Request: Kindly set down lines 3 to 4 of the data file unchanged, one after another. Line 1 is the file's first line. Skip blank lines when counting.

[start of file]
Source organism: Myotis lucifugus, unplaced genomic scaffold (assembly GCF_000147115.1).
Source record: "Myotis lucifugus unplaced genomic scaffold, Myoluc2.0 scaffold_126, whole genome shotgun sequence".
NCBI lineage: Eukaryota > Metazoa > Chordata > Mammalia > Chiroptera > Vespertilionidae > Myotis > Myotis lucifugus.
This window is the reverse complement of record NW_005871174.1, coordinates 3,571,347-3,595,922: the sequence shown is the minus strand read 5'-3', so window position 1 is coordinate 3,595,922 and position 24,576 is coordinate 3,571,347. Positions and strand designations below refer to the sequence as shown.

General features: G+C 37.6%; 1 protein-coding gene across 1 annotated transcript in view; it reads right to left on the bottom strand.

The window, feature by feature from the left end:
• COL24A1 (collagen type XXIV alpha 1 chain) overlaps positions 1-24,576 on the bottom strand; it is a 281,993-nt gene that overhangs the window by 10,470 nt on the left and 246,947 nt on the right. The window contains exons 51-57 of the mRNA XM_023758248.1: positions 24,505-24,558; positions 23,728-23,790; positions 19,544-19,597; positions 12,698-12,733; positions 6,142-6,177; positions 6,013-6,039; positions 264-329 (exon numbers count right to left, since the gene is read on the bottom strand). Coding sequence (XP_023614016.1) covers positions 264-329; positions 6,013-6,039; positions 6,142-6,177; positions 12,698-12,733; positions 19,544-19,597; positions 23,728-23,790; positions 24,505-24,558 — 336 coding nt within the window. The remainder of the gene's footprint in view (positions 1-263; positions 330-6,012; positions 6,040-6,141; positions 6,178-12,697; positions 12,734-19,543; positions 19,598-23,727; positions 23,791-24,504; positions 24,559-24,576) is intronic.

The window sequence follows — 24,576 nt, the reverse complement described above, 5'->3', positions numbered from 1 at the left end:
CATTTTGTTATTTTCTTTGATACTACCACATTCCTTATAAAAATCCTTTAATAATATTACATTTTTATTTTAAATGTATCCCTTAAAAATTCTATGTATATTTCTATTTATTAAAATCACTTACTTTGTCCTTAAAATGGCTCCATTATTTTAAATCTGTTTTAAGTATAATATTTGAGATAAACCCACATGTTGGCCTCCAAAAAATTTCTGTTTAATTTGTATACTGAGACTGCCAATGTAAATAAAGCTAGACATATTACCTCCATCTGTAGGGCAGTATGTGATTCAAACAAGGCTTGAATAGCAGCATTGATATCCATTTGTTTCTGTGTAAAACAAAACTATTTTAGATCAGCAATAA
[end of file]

NCBI lineage: Eukaryota > Metazoa > Chordata > Mammalia > Chiroptera > Vespertilionidae > Myotis > Myotis lucifugus.
This window is the reverse complement of record NW_005871174.1, coordinates 3,571,347-3,595,922: the sequence shown is the minus strand read 5'-3', so window position 1 is coordinate 3,595,922 and position 24,576 is coordinate 3,571,347. Positions and strand designations below refer to the sequence as shown.